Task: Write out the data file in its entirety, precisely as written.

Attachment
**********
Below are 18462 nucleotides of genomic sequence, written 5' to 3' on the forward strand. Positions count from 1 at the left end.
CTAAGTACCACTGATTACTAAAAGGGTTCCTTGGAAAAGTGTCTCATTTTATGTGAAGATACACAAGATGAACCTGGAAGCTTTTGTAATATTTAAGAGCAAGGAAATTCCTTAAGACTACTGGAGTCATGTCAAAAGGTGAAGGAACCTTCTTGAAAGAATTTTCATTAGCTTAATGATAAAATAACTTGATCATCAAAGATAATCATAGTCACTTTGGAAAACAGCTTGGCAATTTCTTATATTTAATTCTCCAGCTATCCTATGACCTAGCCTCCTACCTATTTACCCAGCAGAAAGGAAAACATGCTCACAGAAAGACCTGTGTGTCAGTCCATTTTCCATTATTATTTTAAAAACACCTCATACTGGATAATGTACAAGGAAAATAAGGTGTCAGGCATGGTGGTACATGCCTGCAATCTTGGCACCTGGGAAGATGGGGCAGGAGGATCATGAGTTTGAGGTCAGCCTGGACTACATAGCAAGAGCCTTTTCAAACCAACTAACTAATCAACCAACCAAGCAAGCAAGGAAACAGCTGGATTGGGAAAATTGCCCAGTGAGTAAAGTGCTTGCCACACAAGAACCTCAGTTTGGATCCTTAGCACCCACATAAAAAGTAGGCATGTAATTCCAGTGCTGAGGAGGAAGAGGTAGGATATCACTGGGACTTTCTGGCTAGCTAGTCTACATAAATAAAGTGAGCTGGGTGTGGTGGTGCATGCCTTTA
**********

Below are 18462 nucleotides of genomic sequence, written 5' to 3' on the forward strand. Positions count from 1 at the left end.
CTAAGTACCACTGATTACTAAAAGGGTTCCTTGGAAAAGTGTCTCATTTTATGTGAAGATACACAAGATGAACCTGGAAGCTTTTGTAATATTTAAGAGCAAGGAAATTCCTTAAGACTACTGGAGTCATGTCAAAAGGTGAAGGAACCTTCTTGAAAGAATTTTCATTAGCTTAATGATAAAATAACTTGATCATCAAAGATAATCATAGTCACTTTGGAAAACAGCTTGGCAATTTCTTATATTTAATTCTCCAGCTATCCTATGACCTAGCCTCCTACCTATTTACCCAGCAGAAAGGAAAACATGCTCACAGAAAGACCTGTGTGTCAGTCCATTTTCCATTATTATTTTAAAAACACCTCATACTGGATAATGTACAAGGAAAATAAGGTGTCAGGCATGGTGGTACATGCCTGCAATCTTGGCACCTGGGAAGATGGGGCAGGAGGATCATGAGTTTGAGGTCAGCCTGGACTACATAGCAAGAGCCTTTTCAAACCAACTAACTAATCAACCAACCAAGCAAGCAAGGAAACAGCTGGATTGGGAAAATTGCCCAGTGAGTAAAGTGCTTGCCACACAAGAACCTCAGTTTGGATCCTTAGCACCCACATAAAAAGTAGGCATGTAATTCCAGTGCTGAGGAGGAAGAGGTAGGATATCACTGGGACTTTCTGGCTAGCTAGTCTACATAAATAAAGTGAGCTGGGTGTGGTGGTGCATGCCTTTA